Appeal from a judgment of the Criminal Court of the City of New York, Kings County (Gilbert C. Hong, J.), rendered July 13, 2009.
People v Jennings (Roosevelt)
Decided on December 27, 2011
Appellate Term, Second Department
Published by New York State Law Reporting Bureau pursuant to Judiciary Law § 431.
This opinion is uncorrected and will not be published in the printed Official Reports.
PRESENT: WESTON, J.P., GOLIA and RIOS, JJ
The judgment convicted defendant, after a non-jury trial, of attempted criminal possession of a controlled substance in the seventh degree.
ORDERED that the judgment of conviction is affirmed.
After a non-jury trial, defendant was convicted of attempted criminal possession of a controlled substance in the seventh degree (Penal Law §§ 110.00, 220.03). On appeal, defendant argues that the accusatory instrument was facially insufficient, because it was not accompanied by a lab report identifying the controlled substance, and that the verdict was against the weight of the evidence.
It was alleged in the accusatory instrument and in the arresting officer's supporting deposition that the arresting officer had seen defendant drop a glass pipe containing crack cocaine residue on the ground. She further stated that she had identified the substance as crack cocaine residue based upon her professional training as a police officer in the identification of the substance and its "packaging," and her prior experience as a police officer in arrests for criminal possession of the substance. We find that the sworn allegations by the arresting officer were sufficient to satisfy the requirements of an information (see People v Kalin, 12 NY3d 225 ; People v Collins, 23 Misc 3d 138[A], 2009 NY Slip Op 50914[U] [App Term, 2d, 11th & 13th Jud Dists 2009]; see also People v Mack, 29 Misc 3d 140[A], 2010 NY Slip Op 52073[U] [App Term, 1st Dept 2010]).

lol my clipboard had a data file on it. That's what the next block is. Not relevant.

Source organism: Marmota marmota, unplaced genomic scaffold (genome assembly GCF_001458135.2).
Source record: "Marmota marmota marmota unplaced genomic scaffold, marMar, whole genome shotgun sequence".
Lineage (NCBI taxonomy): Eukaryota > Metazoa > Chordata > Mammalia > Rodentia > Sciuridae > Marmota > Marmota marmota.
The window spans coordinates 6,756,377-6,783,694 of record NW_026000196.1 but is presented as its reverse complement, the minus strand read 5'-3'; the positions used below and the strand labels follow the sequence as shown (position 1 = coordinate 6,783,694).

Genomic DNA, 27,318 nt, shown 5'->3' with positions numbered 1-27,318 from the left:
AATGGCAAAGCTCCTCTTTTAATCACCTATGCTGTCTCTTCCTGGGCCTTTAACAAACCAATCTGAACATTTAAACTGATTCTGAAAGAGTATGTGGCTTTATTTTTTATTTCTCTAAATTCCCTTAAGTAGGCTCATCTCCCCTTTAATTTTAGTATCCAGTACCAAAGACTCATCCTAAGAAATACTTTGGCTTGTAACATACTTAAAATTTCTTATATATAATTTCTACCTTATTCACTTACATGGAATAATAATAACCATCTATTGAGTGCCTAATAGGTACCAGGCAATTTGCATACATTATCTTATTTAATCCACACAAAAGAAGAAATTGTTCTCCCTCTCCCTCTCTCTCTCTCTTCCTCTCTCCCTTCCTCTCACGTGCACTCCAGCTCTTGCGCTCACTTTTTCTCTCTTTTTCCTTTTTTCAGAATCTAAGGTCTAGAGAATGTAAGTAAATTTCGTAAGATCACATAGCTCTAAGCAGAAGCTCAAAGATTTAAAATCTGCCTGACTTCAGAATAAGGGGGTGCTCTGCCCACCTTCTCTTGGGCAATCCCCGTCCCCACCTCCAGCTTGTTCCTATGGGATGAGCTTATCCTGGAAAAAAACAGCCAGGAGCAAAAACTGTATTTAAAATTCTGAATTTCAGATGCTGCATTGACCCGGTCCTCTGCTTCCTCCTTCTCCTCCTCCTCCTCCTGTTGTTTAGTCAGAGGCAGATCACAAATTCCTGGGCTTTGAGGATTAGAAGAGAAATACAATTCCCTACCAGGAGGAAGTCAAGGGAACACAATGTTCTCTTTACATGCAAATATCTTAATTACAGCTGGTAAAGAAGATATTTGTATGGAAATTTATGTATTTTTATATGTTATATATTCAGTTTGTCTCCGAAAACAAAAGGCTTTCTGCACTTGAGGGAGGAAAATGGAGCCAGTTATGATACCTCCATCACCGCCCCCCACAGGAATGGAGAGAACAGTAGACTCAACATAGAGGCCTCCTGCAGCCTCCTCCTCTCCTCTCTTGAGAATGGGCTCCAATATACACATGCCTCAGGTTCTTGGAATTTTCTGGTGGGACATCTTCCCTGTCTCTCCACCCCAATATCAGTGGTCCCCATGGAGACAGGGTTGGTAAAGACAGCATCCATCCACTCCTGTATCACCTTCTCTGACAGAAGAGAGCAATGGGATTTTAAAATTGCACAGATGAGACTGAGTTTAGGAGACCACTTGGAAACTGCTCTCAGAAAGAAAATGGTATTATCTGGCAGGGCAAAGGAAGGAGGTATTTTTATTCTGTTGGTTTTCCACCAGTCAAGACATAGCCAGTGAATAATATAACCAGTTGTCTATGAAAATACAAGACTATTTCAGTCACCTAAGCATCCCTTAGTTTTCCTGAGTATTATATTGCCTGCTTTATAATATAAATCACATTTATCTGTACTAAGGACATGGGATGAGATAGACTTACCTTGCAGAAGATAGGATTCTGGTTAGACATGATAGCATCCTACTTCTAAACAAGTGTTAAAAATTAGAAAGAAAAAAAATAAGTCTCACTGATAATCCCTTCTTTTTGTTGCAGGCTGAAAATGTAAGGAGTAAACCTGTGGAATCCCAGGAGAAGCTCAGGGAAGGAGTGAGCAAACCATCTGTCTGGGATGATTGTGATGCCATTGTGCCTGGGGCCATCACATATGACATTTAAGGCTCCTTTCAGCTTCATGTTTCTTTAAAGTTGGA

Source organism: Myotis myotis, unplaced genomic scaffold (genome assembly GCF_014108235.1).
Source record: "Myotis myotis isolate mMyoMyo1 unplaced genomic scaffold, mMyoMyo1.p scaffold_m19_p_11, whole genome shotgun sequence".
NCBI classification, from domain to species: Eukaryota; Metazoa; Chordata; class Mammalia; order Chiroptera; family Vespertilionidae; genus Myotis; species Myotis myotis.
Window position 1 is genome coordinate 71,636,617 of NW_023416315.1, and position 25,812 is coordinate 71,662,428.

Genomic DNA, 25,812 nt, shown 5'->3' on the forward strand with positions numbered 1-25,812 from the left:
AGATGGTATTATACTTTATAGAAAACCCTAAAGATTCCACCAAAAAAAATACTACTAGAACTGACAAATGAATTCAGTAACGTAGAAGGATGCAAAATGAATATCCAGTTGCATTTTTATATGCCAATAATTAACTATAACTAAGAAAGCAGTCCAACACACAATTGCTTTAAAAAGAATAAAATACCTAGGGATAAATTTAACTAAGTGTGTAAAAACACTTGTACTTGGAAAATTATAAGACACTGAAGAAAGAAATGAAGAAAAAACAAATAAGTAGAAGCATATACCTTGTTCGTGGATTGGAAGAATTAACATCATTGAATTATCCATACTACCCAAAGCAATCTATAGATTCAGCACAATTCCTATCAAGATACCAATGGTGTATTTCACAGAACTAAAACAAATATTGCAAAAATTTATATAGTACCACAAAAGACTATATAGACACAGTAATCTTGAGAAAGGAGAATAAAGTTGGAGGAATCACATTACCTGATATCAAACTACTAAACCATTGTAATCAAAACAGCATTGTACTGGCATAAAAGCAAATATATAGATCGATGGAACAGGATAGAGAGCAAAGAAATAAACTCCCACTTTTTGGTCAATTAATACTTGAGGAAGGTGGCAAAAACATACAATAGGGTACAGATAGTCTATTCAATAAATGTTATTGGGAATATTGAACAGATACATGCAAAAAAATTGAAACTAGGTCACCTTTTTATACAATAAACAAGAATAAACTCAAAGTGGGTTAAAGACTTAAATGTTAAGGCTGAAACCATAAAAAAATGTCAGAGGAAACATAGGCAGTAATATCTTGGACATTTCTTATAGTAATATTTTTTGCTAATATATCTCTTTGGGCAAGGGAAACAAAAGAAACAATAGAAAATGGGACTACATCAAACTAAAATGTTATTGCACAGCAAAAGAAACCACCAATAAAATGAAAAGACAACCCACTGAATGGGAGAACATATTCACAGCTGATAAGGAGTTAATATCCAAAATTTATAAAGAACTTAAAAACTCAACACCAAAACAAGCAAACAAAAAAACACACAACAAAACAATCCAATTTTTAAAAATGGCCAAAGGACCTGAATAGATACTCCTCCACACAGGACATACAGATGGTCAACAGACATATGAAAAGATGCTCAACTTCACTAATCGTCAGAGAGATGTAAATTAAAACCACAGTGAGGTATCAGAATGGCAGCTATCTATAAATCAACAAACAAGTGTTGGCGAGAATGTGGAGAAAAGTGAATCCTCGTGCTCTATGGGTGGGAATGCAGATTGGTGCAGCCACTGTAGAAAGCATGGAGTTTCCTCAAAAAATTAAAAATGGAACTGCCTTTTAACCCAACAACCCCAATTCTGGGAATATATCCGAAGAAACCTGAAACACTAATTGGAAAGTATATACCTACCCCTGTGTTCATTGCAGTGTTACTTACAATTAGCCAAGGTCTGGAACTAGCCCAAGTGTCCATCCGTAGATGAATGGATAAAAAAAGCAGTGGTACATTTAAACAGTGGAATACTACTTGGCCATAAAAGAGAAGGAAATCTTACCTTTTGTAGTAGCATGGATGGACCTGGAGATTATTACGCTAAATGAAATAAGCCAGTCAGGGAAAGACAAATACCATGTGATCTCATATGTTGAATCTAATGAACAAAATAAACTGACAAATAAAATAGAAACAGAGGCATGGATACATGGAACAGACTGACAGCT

In fulfilling our responsibility to conduct an independent review of the weight of the evidence (see CPL 470.15 ; People v Danielson, 9 NY3d 342 ), we accord great deference to the factfinder's opportunity at the trial to view the witnesses, hear their testimony, observe their demeanor and assess their credibility (see People v Lane, 7 NY3d 888 ). The Criminal Court accepted the version of events proffered by the People's witnesses, and we see no basis in the record to disturb the verdict.
Accordingly, the judgment of conviction is affirmed.
Weston, J.P., Golia and Rios, ...